I’m briefly side-stepping Hollywood Elsewhere‘s blanket policy of ignoring Iron Man 3 by pointing to a spoiler piece by Entertainment Weekly‘s Anthony Breznican about Ben Kingsley‘s Mandarin villain. Eff this movie, eff Marvel, eff Downey, eff the fanboys who are keeping CG comic-book sludge in the pipeline 24-7. But the Mandarin scheme and backstory is at least an interesting spin on a tediously familiar cliche — I’ll give it that.
A Frankfurt-based rep for British Airways baggage told me a half-hour ago that my two bags are on their way to Berlin’s Tegel Airport and should be available by noon or thereabouts. No breathing easy until the chickens have hatched, of course, but this is somewhat comforting news. Fingers crossed.
If you’re determined to kill the serious bad guys, it’s inevitable that some not-so-bad and innocent guys (including women and children) are going to be cut down also. Ugly, sad stuff. How many innocent people died needlessly as a result of Julius Caesar‘s many military campaigns? How many kids were killed by the armies of Alexander the Great? Zeal will always overstep its bounds. Fatal mistakes will happen. Even the best war technology is imprecise. War is cruel, messy, heartless.
The best thing in Maureen Dowd‘s 5.5 N.Y. Times column about Baz Luhrmann‘s The Great Gatsby is the title. The second best is the closing passage in which she quotes New Republic literary editor Leon Wieseltier, to wit:
“[Wieseltier] “understands that we’re drawn back to Gatsby because we keep seeing modern buccaneers of banking and hedge funds, swathed in carelessness and opulence. ‘But what most people don’t understand is that the adjective ‘Great’ in the title was meant laconically,” he says. ‘There’s nothing genuinely great about Gatsby. He’s a poignant phony. Owing to the money-addled society we live in, people have lost the irony of Fitzgerald’s title. So the movies become complicit in the excessively materialistic culture that the novel set out to criticize.”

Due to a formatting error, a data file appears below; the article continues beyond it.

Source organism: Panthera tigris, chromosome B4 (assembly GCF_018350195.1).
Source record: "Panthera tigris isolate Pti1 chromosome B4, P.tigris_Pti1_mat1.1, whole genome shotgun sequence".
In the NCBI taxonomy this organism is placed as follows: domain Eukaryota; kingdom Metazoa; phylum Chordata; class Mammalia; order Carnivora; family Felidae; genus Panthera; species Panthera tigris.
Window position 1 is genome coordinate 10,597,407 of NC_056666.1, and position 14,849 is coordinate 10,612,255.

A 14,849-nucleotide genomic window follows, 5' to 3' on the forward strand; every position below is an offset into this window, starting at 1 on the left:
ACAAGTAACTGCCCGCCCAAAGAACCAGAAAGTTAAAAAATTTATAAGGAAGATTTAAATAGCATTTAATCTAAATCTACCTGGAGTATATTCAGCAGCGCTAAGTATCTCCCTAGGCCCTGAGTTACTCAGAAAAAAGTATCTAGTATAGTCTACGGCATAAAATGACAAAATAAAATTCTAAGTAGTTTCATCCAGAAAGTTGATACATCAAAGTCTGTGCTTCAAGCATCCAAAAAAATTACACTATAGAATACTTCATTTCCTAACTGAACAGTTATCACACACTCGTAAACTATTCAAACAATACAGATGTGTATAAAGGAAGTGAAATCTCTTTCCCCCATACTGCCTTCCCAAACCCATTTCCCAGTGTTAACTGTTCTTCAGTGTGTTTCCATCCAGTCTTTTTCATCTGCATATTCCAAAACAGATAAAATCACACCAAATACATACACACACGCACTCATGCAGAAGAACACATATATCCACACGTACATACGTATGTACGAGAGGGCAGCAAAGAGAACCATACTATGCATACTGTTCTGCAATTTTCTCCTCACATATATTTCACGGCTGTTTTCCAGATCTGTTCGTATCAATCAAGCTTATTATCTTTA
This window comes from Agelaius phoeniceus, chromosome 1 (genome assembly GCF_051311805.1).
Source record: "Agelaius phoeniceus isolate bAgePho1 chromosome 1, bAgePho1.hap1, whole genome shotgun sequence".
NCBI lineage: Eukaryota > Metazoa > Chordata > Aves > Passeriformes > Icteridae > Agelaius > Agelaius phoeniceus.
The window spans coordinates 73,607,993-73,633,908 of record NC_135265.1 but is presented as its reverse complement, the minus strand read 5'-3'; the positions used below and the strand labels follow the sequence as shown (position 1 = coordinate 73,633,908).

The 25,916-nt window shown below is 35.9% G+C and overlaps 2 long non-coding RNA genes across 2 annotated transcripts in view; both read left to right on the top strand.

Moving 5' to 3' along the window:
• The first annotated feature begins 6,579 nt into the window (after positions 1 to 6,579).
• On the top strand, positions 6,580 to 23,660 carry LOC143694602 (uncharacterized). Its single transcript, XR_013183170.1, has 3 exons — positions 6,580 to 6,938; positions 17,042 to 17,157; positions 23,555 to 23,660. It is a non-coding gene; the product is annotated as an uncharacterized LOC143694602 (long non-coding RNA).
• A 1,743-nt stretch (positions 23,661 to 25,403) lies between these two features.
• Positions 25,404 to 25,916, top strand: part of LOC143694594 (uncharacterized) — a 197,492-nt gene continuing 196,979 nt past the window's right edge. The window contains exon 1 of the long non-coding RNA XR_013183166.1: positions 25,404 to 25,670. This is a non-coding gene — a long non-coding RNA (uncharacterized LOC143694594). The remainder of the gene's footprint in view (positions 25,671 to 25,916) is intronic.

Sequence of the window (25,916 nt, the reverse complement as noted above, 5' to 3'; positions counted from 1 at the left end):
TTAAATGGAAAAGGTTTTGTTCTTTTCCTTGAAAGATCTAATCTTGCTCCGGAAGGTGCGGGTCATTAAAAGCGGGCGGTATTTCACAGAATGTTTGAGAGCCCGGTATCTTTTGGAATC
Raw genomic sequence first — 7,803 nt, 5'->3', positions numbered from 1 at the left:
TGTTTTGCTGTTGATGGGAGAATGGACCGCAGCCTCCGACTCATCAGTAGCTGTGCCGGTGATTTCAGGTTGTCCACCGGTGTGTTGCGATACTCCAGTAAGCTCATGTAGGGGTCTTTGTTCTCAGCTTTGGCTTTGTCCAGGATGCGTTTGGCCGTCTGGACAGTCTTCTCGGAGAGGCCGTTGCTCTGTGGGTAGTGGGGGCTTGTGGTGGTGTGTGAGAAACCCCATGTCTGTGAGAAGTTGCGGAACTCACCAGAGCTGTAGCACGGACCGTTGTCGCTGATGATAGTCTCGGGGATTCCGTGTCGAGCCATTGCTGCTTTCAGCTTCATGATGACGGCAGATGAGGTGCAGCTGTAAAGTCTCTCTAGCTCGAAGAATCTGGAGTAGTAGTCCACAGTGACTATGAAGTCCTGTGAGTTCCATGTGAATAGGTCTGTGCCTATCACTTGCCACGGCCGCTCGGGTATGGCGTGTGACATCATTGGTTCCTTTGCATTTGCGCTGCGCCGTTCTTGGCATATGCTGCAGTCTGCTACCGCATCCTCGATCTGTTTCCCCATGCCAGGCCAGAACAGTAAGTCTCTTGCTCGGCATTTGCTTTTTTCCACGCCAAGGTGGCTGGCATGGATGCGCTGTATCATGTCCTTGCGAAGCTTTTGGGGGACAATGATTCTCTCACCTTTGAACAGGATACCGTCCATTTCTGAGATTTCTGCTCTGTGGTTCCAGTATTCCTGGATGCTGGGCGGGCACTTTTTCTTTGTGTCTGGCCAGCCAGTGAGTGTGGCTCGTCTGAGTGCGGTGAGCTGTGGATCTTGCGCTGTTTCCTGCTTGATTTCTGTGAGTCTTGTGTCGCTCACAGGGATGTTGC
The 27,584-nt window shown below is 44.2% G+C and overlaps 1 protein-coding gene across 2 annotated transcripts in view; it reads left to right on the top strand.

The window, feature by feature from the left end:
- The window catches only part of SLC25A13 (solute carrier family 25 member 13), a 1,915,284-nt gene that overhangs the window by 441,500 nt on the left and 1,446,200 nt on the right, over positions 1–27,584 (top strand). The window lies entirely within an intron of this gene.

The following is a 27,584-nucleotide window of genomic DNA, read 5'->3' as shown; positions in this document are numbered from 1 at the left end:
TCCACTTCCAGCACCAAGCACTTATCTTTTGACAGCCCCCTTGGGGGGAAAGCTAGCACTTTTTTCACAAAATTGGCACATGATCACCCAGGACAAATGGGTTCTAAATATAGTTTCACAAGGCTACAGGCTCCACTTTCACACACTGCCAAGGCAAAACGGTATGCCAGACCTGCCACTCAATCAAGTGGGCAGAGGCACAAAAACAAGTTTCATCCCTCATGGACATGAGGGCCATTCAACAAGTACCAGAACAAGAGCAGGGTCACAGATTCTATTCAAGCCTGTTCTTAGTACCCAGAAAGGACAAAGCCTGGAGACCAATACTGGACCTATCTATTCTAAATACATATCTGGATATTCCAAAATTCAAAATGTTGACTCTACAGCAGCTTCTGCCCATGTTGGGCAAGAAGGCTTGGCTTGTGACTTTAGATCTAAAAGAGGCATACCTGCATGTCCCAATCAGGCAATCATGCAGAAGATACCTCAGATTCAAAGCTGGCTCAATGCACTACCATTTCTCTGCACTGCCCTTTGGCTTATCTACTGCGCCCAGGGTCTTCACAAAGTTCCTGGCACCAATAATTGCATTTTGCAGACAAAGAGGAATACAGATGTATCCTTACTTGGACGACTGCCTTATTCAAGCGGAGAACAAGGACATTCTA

“He notes that Gatsby movies are usually just moving versions of Town and Country or The Times’s T magazine, and that filmmakers ‘get seduced by the seductions that the book itself is warning about.’
“A really great movie of the novel, he argues, would ‘show a dissenting streak of austerity.’ He thinks it’s time for a black Gatsby, noting that Jay-Z might be an inspirational starting point — ‘a young man of talents with an unsavory past consumed by status anxiety and ascending unstoppably through tireless self-promotion and increasingly conspicuous wealth.’
“The problem with the Gatsby movies, he said, ‘is that they look like they were made by Gatsby. The trick is to make a Gatsby movie that couldn’t have been made by Gatsby — an unglossy portrait of gloss.”
The irony, of course, is that if you explore any scientific fact through to its ultimate knowability, you’ll find yourself regarding an aspect of a grand cosmic design. All science leads to God…if you pull back from the Christian-idiot definition of the term. Needless to add I feel great rapport with this trailer, three months old and copied from Sasha Stone’s Awards Daily. Does the doc discuss the “God particle”? If so, The Unbelievers isn’t quite right as a title. Because all scientific thinkers are mystics at heart.
On 7.24.12 I wrote the following:
“The discovery of the Higgs boson or ‘God particle‘ — a subatomic element that informs the size and shape and contour of all physical matter, ‘the missing cornerstone of particle physics” — was announced yesterday. Don’t look now, but this is almost (I say ‘almost’) like the discovery of the black monolith on the moon in 2001: A Space Odyssey. And yet it’s been there all along. The supreme scientific equation…proven.
“The ‘intelligent design’ crowd is celebrating this all across America, you bet. I despise what Christianity has become in this country, but I happen to believe in intelligent design also, in a sense. There is obviously a unified flow and an absolute cosmic commonality in all living things and all aspects of the architecture. The difference is that I don’t attach a Bible-belt morality to this overwhelming fact. To me God is impartial, celestial, biological, mathematical, amoral, unemotional, miraculous and breathtaking.
“However you define the altogether, He/She/It has absolutely zero ‘interest’ in whether you or your great-uncle or next door neighbor are adhering to the Ten Commandments or having an abortion or helping a homeless person or what-have-you. The molecular perfection and mind-blowingly infinite implications of God are way, way beyond ground-level morality.
“People whose lives are, in their minds, basically about finding spiritual fulfillment and deliverance after they’re dead are ridiculous figures. They’re certainly appalling. The only reason religions are good for society is that they keep the nutters (i.e. those who would otherwise be seeking solace in alcohol or drugs or in the ravings of some antisocial cult leader) in line, and they instill a sense of moral order and temperance among people who lack the intelligence or drive or hunger to seek spiritual satori on their own.”